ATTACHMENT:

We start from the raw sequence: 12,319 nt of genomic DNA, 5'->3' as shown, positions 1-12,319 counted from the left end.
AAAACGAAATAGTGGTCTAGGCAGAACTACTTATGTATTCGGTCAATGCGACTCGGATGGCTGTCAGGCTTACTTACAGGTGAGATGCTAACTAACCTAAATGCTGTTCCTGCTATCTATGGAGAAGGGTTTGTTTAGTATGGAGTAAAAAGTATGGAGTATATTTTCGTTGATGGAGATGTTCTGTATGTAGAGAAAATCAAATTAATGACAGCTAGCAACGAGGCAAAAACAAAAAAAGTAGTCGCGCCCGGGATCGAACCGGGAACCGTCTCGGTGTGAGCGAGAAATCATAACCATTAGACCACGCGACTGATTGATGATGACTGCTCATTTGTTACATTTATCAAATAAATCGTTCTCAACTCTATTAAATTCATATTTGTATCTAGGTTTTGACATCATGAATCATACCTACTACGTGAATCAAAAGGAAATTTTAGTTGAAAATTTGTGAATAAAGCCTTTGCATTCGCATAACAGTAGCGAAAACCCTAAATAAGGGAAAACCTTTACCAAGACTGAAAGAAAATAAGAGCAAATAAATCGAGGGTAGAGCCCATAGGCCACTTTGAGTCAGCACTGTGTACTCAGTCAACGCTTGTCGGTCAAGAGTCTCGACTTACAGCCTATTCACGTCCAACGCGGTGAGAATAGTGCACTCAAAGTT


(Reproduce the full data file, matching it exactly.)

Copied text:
We start from the raw sequence: 12,319 nt of genomic DNA, 5'->3' as shown, positions 1-12,319 counted from the left end.
AAAACGAAATAGTGGTCTAGGCAGAACTACTTATGTATTCGGTCAATGCGACTCGGATGGCTGTCAGGCTTACTTACAGGTGAGATGCTAACTAACCTAAATGCTGTTCCTGCTATCTATGGAGAAGGGTTTGTTTAGTATGGAGTAAAAAGTATGGAGTATATTTTCGTTGATGGAGATGTTCTGTATGTAGAGAAAATCAAATTAATGACAGCTAGCAACGAGGCAAAAACAAAAAAAGTAGTCGCGCCCGGGATCGAACCGGGAACCGTCTCGGTGTGAGCGAGAAATCATAACCATTAGACCACGCGACTGATTGATGATGACTGCTCATTTGTTACATTTATCAAATAAATCGTTCTCAACTCTATTAAATTCATATTTGTATCTAGGTTTTGACATCATGAATCATACCTACTACGTGAATCAAAAGGAAATTTTAGTTGAAAATTTGTGAATAAAGCCTTTGCATTCGCATAACAGTAGCGAAAACCCTAAATAAGGGAAAACCTTTACCAAGACTGAAAGAAAATAAGAGCAAATAAATCGAGGGTAGAGCCCATAGGCCACTTTGAGTCAGCACTGTGTACTCAGTCAACGCTTGTCGGTCAAGAGTCTCGACTTACAGCCTATTCACGTCCAACGCGGTGAGAATAGTGCACTCAAAGTT